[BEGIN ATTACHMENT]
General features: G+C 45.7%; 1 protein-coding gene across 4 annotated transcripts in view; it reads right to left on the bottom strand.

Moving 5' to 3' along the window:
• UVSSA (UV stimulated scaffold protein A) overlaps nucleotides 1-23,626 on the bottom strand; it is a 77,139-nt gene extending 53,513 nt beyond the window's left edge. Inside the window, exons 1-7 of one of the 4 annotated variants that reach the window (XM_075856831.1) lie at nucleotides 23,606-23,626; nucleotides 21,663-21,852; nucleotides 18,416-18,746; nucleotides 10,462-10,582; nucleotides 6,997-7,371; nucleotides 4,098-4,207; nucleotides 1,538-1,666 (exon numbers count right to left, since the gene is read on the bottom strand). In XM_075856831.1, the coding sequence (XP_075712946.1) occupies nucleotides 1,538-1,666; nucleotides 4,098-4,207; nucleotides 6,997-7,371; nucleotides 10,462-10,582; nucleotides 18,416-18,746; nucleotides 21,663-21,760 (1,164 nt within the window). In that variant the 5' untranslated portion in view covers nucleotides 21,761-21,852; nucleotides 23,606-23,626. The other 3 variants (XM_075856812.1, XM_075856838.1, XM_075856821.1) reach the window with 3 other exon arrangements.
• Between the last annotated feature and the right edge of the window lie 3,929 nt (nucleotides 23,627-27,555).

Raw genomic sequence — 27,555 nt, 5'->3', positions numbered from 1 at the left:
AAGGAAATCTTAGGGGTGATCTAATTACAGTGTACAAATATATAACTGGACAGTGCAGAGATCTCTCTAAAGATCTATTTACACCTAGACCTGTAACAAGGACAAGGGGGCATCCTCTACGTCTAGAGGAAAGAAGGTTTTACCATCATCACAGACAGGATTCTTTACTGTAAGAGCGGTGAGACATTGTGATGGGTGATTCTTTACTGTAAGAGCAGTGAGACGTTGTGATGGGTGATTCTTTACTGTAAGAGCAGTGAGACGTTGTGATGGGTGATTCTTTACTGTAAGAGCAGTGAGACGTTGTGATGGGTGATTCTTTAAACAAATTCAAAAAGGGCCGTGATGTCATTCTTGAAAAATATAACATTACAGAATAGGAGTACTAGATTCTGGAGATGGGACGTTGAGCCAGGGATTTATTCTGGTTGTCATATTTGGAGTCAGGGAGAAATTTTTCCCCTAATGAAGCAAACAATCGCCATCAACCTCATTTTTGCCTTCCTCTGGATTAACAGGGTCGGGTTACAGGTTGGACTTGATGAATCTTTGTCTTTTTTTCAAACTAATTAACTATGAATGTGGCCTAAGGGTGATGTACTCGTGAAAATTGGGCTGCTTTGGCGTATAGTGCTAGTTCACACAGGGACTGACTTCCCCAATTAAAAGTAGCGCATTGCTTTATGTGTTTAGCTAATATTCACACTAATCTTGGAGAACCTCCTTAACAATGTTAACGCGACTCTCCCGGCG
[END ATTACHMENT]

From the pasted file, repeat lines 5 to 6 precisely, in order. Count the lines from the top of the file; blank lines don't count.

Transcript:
Raw genomic sequence — 27,555 nt, 5'->3', positions numbered from 1 at the left:
AAGGAAATCTTAGGGGTGATCTAATTACAGTGTACAAATATATAACTGGACAGTGCAGAGATCTCTCTAAAGATCTATTTACACCTAGACCTGTAACAAGGACAAGGGGGCATCCTCTACGTCTAGAGGAAAGAAGGTTTTACCATCATCACAGACAGGATTCTTTACTGTAAGAGCGGTGAGACATTGTGATGGGTGATTCTTTACTGTAAGAGCAGTGAGACGTTGTGATGGGTGATTCTTTACTGTAAGAGCAGTGAGACGTTGTGATGGGTGATTCTTTACTGTAAGAGCAGTGAGACGTTGTGATGGGTGATTCTTTAAACAAATTCAAAAAGGGCCGTGATGTCATTCTTGAAAAATATAACATTACAGAATAGGAGTACTAGATTCTGGAGATGGGACGTTGAGCCAGGGATTTATTCTGGTTGTCATATTTGGAGTCAGGGAGAAATTTTTCCCCTAATGAAGCAAACAATCGCCATCAACCTCATTTTTGCCTTCCTCTGGATTAACAGGGTCGGGTTACAGGTTGGACTTGATGAATCTTTGTCTTTTTTTCAAACTAATTAACTATGAATGTGGCCTAAGGGTGATGTACTCGTGAAAATTGGGCTGCTTTGGCGTATAGTGCTAGTTCACACAGGGACTGACTTCCCCAATTAAAAGTAGCGCATTGCTTTATGTGTTTAGCTAATATTCACACTAATCTTGGAGAACCTCCTTAACAATGTTAACGCGACTCTCCCGGCG